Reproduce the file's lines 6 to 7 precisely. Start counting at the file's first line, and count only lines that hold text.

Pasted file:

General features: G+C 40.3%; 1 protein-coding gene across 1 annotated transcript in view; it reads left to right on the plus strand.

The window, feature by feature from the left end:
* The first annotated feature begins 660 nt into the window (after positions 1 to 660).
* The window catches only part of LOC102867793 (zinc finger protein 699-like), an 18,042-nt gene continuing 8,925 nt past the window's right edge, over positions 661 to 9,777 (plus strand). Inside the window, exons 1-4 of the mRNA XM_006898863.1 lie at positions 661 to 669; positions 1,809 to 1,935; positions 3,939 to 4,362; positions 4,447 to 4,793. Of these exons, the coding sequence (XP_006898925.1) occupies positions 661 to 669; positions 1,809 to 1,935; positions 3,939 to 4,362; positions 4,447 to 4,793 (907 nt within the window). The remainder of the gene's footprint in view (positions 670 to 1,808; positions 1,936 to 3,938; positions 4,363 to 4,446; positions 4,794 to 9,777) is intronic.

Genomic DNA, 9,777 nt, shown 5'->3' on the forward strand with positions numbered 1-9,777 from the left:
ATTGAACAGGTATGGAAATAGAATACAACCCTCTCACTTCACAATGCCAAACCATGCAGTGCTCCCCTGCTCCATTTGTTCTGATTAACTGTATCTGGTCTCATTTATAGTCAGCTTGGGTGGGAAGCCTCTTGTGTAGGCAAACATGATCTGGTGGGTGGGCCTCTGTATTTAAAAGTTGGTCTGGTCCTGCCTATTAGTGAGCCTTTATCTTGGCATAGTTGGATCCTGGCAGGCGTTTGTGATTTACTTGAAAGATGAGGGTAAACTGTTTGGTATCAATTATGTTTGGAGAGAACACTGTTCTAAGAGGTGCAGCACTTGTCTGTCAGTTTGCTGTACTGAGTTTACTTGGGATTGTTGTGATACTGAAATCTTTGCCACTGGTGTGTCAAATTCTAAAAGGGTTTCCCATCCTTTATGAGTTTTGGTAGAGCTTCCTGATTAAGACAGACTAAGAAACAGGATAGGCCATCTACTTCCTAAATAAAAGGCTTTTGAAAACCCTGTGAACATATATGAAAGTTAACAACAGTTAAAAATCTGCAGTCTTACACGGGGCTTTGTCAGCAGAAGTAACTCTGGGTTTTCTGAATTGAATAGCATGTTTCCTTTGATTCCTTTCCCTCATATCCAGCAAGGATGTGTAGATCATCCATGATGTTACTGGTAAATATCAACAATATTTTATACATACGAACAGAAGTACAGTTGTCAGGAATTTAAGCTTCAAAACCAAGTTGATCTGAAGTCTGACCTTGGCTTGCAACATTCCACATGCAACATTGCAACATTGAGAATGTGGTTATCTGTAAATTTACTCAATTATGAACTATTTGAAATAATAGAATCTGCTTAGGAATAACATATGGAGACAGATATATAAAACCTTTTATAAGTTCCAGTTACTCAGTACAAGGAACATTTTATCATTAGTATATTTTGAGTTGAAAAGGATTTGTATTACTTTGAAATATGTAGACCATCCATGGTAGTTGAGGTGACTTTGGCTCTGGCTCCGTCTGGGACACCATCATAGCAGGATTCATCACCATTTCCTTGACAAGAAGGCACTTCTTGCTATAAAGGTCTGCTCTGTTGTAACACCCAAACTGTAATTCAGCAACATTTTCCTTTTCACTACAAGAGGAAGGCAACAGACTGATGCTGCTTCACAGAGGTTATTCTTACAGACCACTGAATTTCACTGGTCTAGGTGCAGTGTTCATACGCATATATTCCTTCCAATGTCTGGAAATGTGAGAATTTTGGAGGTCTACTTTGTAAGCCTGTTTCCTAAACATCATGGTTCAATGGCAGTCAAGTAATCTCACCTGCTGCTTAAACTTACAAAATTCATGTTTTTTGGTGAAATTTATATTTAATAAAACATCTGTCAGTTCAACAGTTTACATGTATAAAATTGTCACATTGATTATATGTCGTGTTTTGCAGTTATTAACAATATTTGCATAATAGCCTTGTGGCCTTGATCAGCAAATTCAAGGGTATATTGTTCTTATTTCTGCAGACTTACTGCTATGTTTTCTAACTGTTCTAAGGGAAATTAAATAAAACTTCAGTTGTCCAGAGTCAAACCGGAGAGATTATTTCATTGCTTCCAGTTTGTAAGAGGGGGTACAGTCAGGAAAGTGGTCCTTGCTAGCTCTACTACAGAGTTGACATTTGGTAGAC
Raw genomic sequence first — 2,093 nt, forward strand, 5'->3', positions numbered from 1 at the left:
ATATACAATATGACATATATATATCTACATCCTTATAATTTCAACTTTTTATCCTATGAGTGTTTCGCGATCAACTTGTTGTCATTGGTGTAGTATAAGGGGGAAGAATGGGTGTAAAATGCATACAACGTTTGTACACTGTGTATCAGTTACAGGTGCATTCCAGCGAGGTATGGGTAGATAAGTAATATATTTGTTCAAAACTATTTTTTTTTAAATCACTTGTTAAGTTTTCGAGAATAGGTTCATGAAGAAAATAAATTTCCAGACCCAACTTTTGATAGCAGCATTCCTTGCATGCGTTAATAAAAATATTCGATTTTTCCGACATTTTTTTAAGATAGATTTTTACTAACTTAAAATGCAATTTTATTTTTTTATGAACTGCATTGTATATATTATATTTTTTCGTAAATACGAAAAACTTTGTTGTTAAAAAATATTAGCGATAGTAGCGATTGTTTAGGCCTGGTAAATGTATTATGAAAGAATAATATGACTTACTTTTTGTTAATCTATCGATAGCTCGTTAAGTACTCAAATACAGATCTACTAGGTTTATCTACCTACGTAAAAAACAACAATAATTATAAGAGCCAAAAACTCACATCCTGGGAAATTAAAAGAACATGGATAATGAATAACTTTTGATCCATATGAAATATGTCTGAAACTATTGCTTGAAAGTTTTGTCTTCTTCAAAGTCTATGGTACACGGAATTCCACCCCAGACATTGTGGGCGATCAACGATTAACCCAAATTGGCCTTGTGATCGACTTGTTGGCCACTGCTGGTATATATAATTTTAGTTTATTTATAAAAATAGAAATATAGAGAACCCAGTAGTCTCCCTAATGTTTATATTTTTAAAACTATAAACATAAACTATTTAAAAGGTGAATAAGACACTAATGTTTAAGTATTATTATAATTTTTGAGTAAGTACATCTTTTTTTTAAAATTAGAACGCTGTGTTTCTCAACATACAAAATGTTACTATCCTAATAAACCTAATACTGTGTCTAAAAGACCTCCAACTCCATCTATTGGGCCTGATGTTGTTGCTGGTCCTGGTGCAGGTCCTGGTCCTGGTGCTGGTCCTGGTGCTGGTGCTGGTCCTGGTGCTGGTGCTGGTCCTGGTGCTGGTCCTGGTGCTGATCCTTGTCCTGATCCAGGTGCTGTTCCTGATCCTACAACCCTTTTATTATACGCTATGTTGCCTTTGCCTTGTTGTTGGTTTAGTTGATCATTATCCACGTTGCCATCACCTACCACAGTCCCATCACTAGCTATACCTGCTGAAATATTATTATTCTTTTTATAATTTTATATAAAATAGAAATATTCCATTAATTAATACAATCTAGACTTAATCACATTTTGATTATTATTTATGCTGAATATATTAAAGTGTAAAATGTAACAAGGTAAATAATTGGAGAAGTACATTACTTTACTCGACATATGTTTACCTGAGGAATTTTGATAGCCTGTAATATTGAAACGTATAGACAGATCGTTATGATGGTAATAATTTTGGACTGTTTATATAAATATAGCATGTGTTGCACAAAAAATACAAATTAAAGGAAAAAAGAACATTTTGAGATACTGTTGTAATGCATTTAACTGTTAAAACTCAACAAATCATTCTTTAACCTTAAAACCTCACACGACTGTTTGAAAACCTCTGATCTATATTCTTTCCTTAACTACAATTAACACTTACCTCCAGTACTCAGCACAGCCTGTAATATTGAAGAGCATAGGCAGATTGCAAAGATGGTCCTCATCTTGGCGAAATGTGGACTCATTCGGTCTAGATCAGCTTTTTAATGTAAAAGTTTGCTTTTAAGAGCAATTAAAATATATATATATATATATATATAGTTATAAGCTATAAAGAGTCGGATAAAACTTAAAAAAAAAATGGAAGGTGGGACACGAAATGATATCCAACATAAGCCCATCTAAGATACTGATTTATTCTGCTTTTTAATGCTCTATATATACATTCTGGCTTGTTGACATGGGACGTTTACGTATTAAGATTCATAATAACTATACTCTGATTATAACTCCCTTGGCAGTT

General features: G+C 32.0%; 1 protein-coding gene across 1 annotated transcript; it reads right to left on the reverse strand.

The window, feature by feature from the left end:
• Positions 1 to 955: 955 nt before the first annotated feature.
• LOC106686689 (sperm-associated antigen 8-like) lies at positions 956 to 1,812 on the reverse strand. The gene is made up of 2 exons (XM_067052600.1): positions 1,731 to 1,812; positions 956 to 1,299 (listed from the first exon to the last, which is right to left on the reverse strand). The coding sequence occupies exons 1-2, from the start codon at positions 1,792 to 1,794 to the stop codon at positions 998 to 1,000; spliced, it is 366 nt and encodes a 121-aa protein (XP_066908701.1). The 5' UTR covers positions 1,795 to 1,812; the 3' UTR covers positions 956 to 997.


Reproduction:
ATTGAACAGGTATGGAAATAGAATACAACCCTCTCACTTCACAATGCCAAACCATGCAGTGCTCCCCTGCTCCATTTGTTCTGATTAACTGTATCTGGTCTCATTTATAGTCAGCTTGGGTGGGAAGCCTCTTGTGTAGGCAAACATGATCTGGTGGGTGGGCCTCTGTATTTAAAAGTTGGTCTGGTCCTGCCTATTAGTGAGCCTTTATCTTGGCATAGTTGGATCCTGGCAGGCGTTTGTGATTTACTTGAAAGATGAGGGTAAACTGTTTGGTATCAATTATGTTTGGAGAGAACACTGTTCTAAGAGGTGCAGCACTTGTCTGTCAGTTTGCTGTACTGAGTTTACTTGGGATTGTTGTGATACTGAAATCTTTGCCACTGGTGTGTCAAATTCTAAAAGGGTTTCCCATCCTTTATGAGTTTTGGTAGAGCTTCCTGATTAAGACAGACTAAGAAACAGGATAGGCCATCTACTTCCTAAATAAAAGGCTTTTGAAAACCCTGTGAACATATATGAAAGTTAACAACAGTTAAAAATCTGCAGTCTTACACGGGGCTTTGTCAGCAGAAGTAACTCTGGGTTTTCTGAATTGAATAGCATGTTTCCTTTGATTCCTTTCCCTCATATCCAGCAAGGATGTGTAGATCATCCATGATGTTACTGGTAAATATCAACAATATTTTATACATACGAACAGAAGTACAGTTGTCAGGAATTTAAGCTTCAAAACCAAGTTGATCTGAAGTCTGACCTTGGCTTGCAACATTCCACATGCAACATTGCAACATTGAGAATGTGGTTATCTGTAAATTTACTCAATTATGAACTATTTGAAATAATAGAATCTGCTTAGGAATAACATATGGAGACAGATATATAAAACCTTTTATAAGTTCCAGTTACTCAGTACAAGGAACATTTTATCATTAGTATATTTTGAGTTGAAAAGGATTTGTATTACTTTGAAATATGTAGACCATCCATGGTAGTTGAGGTGACTTTGGCTCTGGCTCCGTCTGGGACACCATCATAGCAGGATTCATCACCATTTCCTTGACAAGAAGGCACTTCTTGCTATAAAGGTCTGCTCTGTTGTAACACCCAAACTGTAATTCAGCAACATTTTCCTTTTCACTACAAGAGGAAGGCAACAGACTGATGCTGCTTCACAGAGGTTATTCTTACAGACCACTGAATTTCACTGGTCTAGGTGCAGTGTTCATACGCATATATTCCTTCCAATGTCTGGAAATGTGAGAATTTTGGAGGTCTACTTTGTAAGCCTGTTTCCTAAACATCATGGTTCAATGGCAGTCAAGTAATCTCACCTGCTGCTTAAACTTACAAAATTCATGTTTTTTGGTGAAATTTATATTTAATAAAACATCTGTCAGTTCAACAGTTTACATGTATAAAATTGTCACATTGATTATATGTCGTGTTTTGCAGTTATTAACAATATTTGCATAATAGCCTTGTGGCCTTGATCAGCAAATTCAAGGGTATATTGTTCTTATTTCTGCAGACTTACTGCTATGTTTTCTAACTGTTCTAAGGGAAATTAAATAAAACTTCAGTTGTCCAGAGTCAAACCGGAGAGATTATTTCATTGCTTCCAGTTTGTAAGAGGGGGTACAGTCAGGAAAGTGGTCCTTGCTAGCTCTACTACAGAGTTGACATTTGGTAGAC
Raw genomic sequence first — 2,093 nt, forward strand, 5'->3', positions numbered from 1 at the left: